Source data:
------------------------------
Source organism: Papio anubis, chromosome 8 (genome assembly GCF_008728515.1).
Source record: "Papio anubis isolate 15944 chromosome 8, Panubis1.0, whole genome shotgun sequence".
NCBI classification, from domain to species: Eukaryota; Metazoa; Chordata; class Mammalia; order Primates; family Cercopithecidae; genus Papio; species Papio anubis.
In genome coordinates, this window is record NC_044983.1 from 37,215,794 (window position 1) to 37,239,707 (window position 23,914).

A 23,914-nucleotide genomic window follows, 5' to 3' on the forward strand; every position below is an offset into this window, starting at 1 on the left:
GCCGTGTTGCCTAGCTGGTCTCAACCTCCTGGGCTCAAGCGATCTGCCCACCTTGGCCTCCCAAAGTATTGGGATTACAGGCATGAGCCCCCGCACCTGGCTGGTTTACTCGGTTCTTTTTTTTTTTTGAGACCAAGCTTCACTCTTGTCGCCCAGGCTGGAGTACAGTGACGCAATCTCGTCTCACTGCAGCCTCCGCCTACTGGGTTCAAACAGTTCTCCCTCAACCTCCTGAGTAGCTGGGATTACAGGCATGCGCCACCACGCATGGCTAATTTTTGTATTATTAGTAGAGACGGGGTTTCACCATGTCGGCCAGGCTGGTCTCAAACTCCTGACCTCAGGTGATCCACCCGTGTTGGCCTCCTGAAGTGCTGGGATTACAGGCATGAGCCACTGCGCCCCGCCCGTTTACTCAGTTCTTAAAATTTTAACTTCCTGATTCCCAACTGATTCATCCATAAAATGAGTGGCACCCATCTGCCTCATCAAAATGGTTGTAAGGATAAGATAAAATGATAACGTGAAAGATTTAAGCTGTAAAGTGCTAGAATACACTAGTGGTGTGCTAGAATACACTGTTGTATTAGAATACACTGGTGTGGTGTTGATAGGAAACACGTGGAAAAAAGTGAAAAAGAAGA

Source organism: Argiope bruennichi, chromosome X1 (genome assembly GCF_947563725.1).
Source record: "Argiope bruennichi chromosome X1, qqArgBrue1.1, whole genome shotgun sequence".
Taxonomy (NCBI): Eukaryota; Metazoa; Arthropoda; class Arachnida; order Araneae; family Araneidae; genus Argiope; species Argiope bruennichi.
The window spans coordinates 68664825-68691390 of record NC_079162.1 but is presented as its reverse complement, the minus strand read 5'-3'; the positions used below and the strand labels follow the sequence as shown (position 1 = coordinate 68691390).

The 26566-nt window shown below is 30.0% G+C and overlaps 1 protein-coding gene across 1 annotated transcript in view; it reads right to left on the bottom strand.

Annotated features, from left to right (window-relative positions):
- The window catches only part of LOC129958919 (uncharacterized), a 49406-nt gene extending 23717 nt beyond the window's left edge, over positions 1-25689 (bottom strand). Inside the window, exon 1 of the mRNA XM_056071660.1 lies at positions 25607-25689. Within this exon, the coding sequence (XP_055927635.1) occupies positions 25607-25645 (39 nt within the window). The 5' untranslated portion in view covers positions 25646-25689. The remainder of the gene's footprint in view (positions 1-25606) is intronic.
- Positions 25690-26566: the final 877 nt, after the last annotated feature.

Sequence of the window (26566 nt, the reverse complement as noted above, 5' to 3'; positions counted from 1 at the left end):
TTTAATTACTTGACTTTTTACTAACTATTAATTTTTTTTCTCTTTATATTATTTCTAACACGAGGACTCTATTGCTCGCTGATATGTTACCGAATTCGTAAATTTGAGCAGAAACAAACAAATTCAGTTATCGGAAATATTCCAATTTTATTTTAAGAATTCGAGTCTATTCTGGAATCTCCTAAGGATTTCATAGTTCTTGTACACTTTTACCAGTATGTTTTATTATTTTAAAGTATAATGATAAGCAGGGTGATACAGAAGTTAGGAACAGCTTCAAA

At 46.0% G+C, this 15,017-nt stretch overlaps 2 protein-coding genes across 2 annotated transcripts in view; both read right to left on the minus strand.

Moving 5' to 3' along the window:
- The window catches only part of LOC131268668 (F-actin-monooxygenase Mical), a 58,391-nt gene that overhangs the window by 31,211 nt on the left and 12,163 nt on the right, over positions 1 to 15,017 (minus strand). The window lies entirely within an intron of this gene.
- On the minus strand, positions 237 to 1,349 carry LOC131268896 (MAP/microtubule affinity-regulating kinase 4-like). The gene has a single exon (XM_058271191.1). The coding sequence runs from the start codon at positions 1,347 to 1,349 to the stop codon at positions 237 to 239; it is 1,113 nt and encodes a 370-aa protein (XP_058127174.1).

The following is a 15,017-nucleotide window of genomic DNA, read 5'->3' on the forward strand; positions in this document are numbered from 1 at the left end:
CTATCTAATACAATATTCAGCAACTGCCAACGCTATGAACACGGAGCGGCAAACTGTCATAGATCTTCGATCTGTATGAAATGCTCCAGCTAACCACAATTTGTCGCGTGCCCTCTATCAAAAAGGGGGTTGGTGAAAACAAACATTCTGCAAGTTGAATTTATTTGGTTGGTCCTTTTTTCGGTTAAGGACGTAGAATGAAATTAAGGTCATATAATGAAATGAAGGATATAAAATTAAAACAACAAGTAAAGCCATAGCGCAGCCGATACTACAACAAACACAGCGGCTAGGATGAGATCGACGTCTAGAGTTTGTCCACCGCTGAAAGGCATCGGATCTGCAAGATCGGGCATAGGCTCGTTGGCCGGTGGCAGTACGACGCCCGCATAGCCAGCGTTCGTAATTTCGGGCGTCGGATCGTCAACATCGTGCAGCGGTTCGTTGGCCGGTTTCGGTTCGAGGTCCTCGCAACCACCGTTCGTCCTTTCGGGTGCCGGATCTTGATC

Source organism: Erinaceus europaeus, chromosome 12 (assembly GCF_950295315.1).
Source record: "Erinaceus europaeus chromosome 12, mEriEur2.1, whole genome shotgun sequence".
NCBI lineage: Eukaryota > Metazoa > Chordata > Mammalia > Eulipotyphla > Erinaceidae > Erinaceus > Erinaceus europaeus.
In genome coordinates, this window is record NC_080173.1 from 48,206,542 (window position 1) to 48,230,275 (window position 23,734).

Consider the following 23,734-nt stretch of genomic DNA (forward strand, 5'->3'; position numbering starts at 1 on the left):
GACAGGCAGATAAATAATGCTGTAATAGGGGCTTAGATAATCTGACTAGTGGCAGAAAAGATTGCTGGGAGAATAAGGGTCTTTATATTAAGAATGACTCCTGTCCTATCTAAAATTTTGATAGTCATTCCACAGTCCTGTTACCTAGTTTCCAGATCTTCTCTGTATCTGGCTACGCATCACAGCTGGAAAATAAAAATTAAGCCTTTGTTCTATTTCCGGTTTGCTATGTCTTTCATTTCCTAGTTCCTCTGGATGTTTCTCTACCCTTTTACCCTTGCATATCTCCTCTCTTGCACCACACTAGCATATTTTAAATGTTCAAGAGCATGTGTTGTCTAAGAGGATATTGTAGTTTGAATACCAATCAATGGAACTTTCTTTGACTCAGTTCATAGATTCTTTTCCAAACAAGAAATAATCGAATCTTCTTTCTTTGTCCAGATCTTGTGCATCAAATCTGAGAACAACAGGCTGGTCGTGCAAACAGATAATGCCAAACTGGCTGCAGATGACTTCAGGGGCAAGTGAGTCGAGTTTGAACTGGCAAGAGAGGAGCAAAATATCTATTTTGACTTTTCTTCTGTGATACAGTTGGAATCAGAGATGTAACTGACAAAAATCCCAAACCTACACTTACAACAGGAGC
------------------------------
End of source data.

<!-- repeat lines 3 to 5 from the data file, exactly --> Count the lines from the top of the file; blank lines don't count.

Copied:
NCBI classification, from domain to species: Eukaryota; Metazoa; Chordata; class Mammalia; order Primates; family Cercopithecidae; genus Papio; species Papio anubis.
In genome coordinates, this window is record NC_044983.1 from 37,215,794 (window position 1) to 37,239,707 (window position 23,914).

A 23,914-nucleotide genomic window follows, 5' to 3' on the forward strand; every position below is an offset into this window, starting at 1 on the left: